Day 7 : Drive the Icefields Parkway to Jasper townsite. Stop to look at Peyto Lake, Sunwapta Falls and Athabasca Falls. Ride a Snocoach on the Athabasca Glacier at the Columbia Icefields.

Overnight in Jasper townsite.

Day 8 : Explore Jasper's environs. Do the Angel Glacier hike at Mount Edith Cavell, and ride the tramway up Whistlers Mountain. Walk in Maligne Canyon or cruise across Maligne Lake to photogenic Spirit Island. Overnight in Jasper townsite.

Day 9 : Return south along the Icefields Parkway, which will look different when it's viewed from the opposite direction. At Lake Louise turn east onto the Bow Valley Parkway (Route #1A). Stop at Johnston Canyon, and walk into the canyon at least until the Lower Falls, but preferably to the Upper Falls. Drive on to Banff townsite, and look around the town. If time permits, ride the gondola to the top of Sulphur Mountain. Overnight in Banff townsite or in Canmore, 20 minutes' drive east of Banff.

Day 10 onwards in next post.
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Jun 25th, 2004, 08:29 AM
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Day 10 : Drive to the Royal Tyrrell Museum of Paleontology in Drumheller, Alberta, to see the impressive dinosaur skeletons. This will be at least an 8.5 hour activity (3.5 hours to drive to Drumheller, no less than 2 hours to see the museum, 1 hour to have lunch, and 2 hours to drive to Calgary). But it will be time well spent. This museum is worth it! Overnight in Calgary.

Day 11 : Drive south on Hwy #2. After Granum, but before Fort Macleod, turn west on Route #785 to visit Head-Smashed-In Buffalo Jump Interpretive Centre.

It depicts the traditional lifestyle of the First Nations people of the plains. If you saw the Museum of Anthropology in Vancouver, you'll now see the stark contrast in the lifestyles that the west coast and prairie ecosystems afforded.

Drive west to Pincher Creek and then south on Hwy #6 to Waterton Lakes National Park. Overnight in the Waterton Lakes National Park area.

Day 12 : Drive west on Hwy #3 through the southernmost part of British Columbia. You could stop in any town along Hwy #3. Castlegar is more or less the half way point between Pincher Creek, Alberta and Vancouver, British Columbia.

Between Cranbrook and Trail you will cross from the Mountain Time Zone to the Pacific Time Zone, which means you'll fall back (i.e., gain) an hour.

Day 13 : Drive to Osoyoos, Princeton, Hope, Chilliwack, Vancouver.

Day 14 : Fly home.

If you have extra time.......

If you have one extra day, take a day trip from Vancouver to Victoria on Vancouver Island. See the Butchart Gardens and whatever else you can fit into a day. The bus / ferry combination from downtown Vancouver is convenient, and the ferry ride across Georgia Strait is beautiful. If you choose to drive your own car onto the ferry, you must have reservations, otherwise you'll spend hours waiting for space on a ferry. You can make reservations through BC Ferries at http://www.bcferries.bc.ca/ . A quick way to get from Vancouver to Victoria is to fly from harbour to harbour in a small float plane. Another way to do the outing is to go by bus/ferry combination in one direction and by plane in the other direction.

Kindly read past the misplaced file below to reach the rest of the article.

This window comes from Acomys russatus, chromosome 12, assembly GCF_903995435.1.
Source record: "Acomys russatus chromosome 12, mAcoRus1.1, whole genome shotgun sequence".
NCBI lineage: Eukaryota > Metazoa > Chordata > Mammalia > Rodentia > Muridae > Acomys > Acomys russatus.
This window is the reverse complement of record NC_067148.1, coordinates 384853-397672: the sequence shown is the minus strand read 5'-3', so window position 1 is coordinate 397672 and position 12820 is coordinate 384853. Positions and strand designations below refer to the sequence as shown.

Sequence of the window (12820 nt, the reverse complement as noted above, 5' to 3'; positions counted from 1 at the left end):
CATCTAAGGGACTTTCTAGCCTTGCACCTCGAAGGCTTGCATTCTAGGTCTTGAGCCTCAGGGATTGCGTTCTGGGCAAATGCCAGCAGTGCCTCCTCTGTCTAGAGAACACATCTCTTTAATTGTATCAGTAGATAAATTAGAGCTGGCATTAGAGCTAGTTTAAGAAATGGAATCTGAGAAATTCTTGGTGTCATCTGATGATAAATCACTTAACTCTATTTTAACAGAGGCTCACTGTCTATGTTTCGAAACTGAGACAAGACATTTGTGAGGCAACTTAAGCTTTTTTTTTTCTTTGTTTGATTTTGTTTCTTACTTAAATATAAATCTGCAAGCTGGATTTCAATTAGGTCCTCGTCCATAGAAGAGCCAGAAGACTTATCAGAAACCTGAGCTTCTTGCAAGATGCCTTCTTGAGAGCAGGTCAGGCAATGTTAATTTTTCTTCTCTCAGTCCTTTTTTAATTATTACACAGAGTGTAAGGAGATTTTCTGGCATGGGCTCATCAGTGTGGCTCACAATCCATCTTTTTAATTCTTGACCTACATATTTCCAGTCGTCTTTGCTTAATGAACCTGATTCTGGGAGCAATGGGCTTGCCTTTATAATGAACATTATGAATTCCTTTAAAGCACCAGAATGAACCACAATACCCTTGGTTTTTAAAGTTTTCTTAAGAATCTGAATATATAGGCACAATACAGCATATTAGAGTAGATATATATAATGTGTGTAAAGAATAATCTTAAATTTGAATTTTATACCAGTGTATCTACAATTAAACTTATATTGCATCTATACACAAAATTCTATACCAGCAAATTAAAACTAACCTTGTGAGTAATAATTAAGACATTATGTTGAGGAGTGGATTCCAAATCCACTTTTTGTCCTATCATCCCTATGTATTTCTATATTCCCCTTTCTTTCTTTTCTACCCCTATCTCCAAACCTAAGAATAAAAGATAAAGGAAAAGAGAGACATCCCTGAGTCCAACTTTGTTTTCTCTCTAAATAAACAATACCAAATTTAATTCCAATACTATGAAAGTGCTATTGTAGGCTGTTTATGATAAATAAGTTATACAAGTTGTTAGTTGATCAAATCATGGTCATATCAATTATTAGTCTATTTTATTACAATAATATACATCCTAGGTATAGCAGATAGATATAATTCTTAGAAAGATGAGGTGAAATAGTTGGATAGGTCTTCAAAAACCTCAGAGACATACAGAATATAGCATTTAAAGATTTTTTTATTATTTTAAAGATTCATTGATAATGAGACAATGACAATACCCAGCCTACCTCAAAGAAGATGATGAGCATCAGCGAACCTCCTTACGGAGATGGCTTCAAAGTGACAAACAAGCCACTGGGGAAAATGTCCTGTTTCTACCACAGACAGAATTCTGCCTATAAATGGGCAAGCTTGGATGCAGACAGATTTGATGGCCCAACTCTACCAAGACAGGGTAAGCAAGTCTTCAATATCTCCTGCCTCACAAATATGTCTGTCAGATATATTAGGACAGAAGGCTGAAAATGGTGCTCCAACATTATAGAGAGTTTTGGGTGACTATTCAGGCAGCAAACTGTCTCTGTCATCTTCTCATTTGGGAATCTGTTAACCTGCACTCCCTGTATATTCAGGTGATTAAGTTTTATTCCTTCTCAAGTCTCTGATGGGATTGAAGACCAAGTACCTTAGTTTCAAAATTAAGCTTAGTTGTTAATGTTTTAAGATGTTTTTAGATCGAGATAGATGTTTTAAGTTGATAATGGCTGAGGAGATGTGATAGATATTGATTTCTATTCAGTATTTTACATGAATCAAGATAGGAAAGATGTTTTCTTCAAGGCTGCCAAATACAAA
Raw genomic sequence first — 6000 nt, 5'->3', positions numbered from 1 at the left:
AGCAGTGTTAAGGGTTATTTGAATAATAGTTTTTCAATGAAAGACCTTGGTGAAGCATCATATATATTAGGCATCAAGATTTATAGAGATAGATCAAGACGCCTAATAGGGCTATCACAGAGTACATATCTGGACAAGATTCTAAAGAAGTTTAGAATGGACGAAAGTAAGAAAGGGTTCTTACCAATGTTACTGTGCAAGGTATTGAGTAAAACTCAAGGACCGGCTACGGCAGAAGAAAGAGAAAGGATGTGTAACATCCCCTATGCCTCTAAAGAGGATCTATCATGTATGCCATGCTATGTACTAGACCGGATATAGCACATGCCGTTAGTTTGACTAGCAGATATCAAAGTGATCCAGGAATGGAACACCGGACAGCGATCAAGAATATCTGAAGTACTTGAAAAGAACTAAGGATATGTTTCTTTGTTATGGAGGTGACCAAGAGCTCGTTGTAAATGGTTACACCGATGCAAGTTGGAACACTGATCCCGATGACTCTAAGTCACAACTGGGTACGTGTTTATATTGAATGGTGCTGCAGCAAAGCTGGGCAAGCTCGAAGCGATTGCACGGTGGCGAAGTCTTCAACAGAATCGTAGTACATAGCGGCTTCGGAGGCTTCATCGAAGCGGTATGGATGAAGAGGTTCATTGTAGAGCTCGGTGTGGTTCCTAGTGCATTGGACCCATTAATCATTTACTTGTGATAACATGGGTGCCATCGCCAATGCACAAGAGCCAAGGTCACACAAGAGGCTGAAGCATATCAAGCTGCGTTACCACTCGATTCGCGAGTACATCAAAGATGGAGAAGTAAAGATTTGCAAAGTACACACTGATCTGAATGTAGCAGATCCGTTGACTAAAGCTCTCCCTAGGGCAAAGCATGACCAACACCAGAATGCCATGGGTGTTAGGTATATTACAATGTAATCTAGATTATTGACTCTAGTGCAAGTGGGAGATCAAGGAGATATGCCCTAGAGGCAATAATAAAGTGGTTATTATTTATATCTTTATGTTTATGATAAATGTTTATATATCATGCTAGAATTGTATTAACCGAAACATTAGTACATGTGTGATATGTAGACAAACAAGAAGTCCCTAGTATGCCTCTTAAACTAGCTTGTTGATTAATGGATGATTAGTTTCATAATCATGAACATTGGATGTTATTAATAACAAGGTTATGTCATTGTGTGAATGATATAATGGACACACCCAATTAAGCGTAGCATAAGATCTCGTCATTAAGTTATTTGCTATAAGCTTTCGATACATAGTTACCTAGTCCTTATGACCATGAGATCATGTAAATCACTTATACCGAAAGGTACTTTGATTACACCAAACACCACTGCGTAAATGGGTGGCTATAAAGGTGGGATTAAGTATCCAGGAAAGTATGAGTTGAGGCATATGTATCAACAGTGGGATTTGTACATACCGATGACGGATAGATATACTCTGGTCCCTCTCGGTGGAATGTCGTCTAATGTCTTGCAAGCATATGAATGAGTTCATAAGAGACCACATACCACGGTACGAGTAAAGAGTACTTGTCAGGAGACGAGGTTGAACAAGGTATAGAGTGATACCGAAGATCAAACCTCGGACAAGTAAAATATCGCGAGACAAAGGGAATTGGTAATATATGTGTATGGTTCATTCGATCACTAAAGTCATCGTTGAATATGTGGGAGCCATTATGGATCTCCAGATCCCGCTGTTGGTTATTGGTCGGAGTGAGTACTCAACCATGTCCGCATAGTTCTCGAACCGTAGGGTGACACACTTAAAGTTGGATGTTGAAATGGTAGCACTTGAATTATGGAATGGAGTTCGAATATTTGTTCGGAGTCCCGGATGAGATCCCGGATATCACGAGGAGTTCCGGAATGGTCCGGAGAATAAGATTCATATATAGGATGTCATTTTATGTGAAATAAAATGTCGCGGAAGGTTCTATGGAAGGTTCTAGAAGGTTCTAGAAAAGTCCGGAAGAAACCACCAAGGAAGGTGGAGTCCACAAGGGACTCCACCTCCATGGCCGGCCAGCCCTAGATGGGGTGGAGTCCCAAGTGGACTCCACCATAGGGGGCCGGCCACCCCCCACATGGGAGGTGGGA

If you have two extra days, break the long drive from Vancouver to Lake Louise by stopping overnight in Kelowna. If you like, you could tour a winery upon your arrival in Kelowna. Otherwise, simply enjoy Lake Okanagan.
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Jun 26th, 2004, 10:50 AM
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Judy,
Thank you for your thoughtful and detailed itinerary which my husband and I will find most helpful as we plan our next trip to Canada. Last August we went from Vancouver to Calgary, visiting Whistler, Jasper, Lake Louise and Banff along the way. Unfortunately, we followed the wildfires the entire trip. The smoke was so dense we could not even see the glaciers in parts of the drive from Jasper to Lake Louise. While I found the area to be beautiful, I can only imagine how spectacular when there is no smoke. We are eager to return and stay at the Post Hotel again. Relaxing there by the river turned out to be a highlight after a rather frightening trip of detours and wind changes.
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Jun 26th, 2004, 11:13 AM
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Just to clarify, Whistler is NOT normally 3 hours from Vancouver. It is 2 hours, even in the winter with slushy roads and a bit of waiting on the Lions Gate bridge. The only thing that would take it over 2 hours is road work, which is always possible given the upgrading that's been proceeding for 2010.
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Jun 27th, 2004, 07:51 AM
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Wow, Judy, great post... it really makes me proud that Canada has so much to offer... and this is all just in two of our provinces !

Hiflow... I would definitely recommend Waterton Lakes National Park, it is absolutely beautiful with many hiking trails and as the name says, lakes!! Also, it is not as 'touristy' as you would get with Banff and Lake Louise... much more relaxing!

Well, happy travels all!!
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Oct 20th, 2004, 09:23 PM
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ttt